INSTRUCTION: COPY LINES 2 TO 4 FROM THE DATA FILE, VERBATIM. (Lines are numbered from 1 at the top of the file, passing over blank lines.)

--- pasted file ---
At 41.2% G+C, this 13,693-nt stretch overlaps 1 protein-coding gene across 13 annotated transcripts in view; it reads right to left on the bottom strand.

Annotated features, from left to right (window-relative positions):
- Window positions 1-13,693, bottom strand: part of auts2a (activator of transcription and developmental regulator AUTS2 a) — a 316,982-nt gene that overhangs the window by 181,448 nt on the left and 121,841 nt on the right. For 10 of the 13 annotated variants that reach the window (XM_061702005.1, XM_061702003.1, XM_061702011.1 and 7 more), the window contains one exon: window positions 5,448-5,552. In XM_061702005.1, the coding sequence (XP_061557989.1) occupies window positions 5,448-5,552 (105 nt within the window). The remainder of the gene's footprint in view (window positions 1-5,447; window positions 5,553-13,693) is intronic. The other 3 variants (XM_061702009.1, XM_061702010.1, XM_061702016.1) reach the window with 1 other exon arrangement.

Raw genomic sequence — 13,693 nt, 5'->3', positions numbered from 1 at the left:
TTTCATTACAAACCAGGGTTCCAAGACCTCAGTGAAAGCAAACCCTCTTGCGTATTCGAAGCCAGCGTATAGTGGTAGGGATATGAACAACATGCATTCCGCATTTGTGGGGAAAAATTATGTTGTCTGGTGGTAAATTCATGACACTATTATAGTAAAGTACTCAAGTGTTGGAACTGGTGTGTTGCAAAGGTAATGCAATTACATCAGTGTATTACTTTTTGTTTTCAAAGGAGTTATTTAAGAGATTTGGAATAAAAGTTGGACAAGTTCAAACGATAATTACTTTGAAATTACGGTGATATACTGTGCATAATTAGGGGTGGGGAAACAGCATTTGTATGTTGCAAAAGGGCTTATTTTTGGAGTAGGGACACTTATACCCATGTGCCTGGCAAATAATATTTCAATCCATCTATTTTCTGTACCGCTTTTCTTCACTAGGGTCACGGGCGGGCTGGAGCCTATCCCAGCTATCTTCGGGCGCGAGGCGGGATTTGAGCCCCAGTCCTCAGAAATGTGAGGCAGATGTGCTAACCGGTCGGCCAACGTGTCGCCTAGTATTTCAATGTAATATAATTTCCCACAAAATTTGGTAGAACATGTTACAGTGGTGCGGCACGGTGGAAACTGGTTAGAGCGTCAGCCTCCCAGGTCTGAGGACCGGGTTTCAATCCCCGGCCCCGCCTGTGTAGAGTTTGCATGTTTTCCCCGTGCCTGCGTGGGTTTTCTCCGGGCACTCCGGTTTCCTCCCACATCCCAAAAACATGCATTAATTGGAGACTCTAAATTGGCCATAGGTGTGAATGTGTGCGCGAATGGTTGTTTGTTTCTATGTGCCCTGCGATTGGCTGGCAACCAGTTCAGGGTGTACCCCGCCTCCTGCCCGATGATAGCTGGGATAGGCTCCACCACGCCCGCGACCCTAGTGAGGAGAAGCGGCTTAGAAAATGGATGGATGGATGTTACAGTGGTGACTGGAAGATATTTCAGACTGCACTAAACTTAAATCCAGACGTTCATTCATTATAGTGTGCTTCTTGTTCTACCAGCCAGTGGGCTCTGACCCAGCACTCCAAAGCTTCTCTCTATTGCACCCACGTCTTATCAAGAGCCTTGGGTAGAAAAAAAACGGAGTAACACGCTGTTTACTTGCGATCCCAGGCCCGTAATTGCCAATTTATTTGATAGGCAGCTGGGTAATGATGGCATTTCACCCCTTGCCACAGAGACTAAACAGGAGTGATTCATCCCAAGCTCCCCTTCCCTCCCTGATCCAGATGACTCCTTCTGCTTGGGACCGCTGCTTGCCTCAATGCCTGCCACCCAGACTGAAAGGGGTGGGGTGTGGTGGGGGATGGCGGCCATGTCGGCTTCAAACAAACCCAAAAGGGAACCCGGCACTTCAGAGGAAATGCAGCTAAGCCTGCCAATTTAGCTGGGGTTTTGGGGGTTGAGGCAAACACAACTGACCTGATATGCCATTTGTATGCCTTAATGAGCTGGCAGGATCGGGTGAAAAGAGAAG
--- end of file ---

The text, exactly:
Annotated features, from left to right (window-relative positions):
- Window positions 1-13,693, bottom strand: part of auts2a (activator of transcription and developmental regulator AUTS2 a) — a 316,982-nt gene that overhangs the window by 181,448 nt on the left and 121,841 nt on the right. For 10 of the 13 annotated variants that reach the window (XM_061702005.1, XM_061702003.1, XM_061702011.1 and 7 more), the window contains one exon: window positions 5,448-5,552. In XM_061702005.1, the coding sequence (XP_061557989.1) occupies window positions 5,448-5,552 (105 nt within the window). The remainder of the gene's footprint in view (window positions 1-5,447; window positions 5,553-13,693) is intronic. The other 3 variants (XM_061702009.1, XM_061702010.1, XM_061702016.1) reach the window with 1 other exon arrangement.

Raw genomic sequence — 13,693 nt, 5'->3', positions numbered from 1 at the left: